Thursday, February 24, 2011


Aaron has been bit by the running bug and now is suffering from a severe case of obsessive running disorder. Less than a month ago, he woke up one random morning and said to himself, "I think I'll go run today." And he ran a mile and half after having not run for years and years and more years. He ran three miles the next day. And six the next. And he's probably going to run 53 tomorrow.

A couple of days ago, he told me he wanted a goal to work towards, so he chose to run the Frostbite Half Marathon in Starkville in February of 2012. And he was excited about it, until the next day, when he said to himself, "No, I think I want to do a full marathon instead. And I don't want to wait until February. I think I'll go ahead and do one in October." So he got online, found the Marine Corps Marathon, and signed up right then and there. This is a great insight into the soul of the man that is Aaron Randall Rice. He puts his mind to something big, and then he just freaking does it. I knew this about him when I told him I would marry him and I thank God quite often that he hasn't changed.

I'm pretty excited about his newfound running obsession because it gives us something to do together. Am I going to run the marathon with him? Heck no. But during these next couple of months as he is working up to the big runs, I might be able to keep up with him and we can share a hobby, which does not happen often because I don't obsess over law and politics and he doesn't love potty humor or slapstick comedy like I do. We are two different people with different hobbies and interests but whatever makes up Aaron and Kelly happens to work.

I'm getting ready to brag on him in a big way, so hold your breath or close up shop now if cheesiness makes you gag. You've been warned.

I'm very proud of him. I'm proud of him all the time because he is always trying his hardest to be the best Aaron Rice he can. This was never clearer to me than in March of 2005. He laid in a hospital bed in ICU with a mangled body, yet I never heard one single complaint from him. Within hours of waking up from a 72 hour medically induced coma, he was smiling, laughing, and cracking jokes with the nursing staff. I can remember visitors (sometimes celebrities) walking in his room expecting to have to entertain a depressed, war torn, sulking Marine, but instead walking out having been truly encouraged and uplifted because Aaron just has that effect on people. I think it was one day after he arrived at Bethesda that he started telling his doctors to hurry and fix him so he could get back to his brothers in Iraq and continue to fight their war with them. I wanted to take a hammer to his face and knock him out for speaking such nonsense, but I knew he was genuine. He was ready to get on his feet (or foot, rather) and pick up where he left off.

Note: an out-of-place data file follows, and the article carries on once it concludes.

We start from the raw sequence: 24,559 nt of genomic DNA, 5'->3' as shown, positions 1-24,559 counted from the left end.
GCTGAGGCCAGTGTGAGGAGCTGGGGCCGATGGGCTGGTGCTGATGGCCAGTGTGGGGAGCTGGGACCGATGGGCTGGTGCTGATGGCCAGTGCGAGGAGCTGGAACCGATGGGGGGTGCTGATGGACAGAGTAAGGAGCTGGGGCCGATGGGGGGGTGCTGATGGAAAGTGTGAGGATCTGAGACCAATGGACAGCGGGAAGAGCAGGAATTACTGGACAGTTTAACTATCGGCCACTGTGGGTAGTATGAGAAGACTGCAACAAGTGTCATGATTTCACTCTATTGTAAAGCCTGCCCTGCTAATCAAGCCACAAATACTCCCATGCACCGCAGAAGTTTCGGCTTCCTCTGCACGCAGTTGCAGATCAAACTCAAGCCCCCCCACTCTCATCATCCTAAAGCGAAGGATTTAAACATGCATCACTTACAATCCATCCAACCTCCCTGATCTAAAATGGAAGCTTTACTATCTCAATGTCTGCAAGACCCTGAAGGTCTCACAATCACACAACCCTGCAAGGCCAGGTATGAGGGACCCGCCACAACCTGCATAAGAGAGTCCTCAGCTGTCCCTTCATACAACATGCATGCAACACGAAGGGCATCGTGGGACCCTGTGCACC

I think it was less than a month after he was injured that he hopped on a bike (sans a left leg) and rode about 15 miles through Rock Creek Park in Washington DC. It was maybe a month later that he biked from Baltimore, MD to D.C., a 45 mile ride, also without a prosthetic leg. And in the days between that, he spent hours upon hours everyday in a physical therapy room being tortured by Army therapists who pushed him until he blacked out.

A couple of weeks after he was fitted with his first prosthetic leg, he went rock climbing, biking, and white water rafting in Colorado. A couple of weeks after that, he went snowboarding and was cruising black diamonds on his second day on the slopes. Two months after receiving his first leg, he decided to run the Army Ten Miler and against the recommendation of the entire medical staff at Walter Reed Army Medical Center, he ran it, ran it well, and crossed the finished line with his arms in the air and the biggest smile I've ever seen in my life. Well, I didn't actually see him cross the finish line because I was about 20 minutes behind him trying not to throw up my innards. But I've seen pictures, and trust me, the smile is big. I could keep going, but surely by now you get my point...he's unbelievable. Don't you agree?

So even though its been six years since he's laced up the ole' running shoes, he's going to train and finish this marathon in typical Aaron Rice fashion. I'll be the one wearing my I'm On Team Arnie shirt on the sideline jumping up and down like a gigantic fool and probably bawling my eyes out when he crosses the finish line, because that just seems like something I would do. So I'd like to raise my glass to my Arnie, who never ceases to amaze me, even after almost 11 years. Cheers, mate. Thanks for being you.

The cheesiness ends here.

1 comment:

Marty said...

I, too, have been amazed at his resilience. You are a sweet wife. I love to see spouses speak well of each other SINCERELY. Have fun and good luck to Aaron!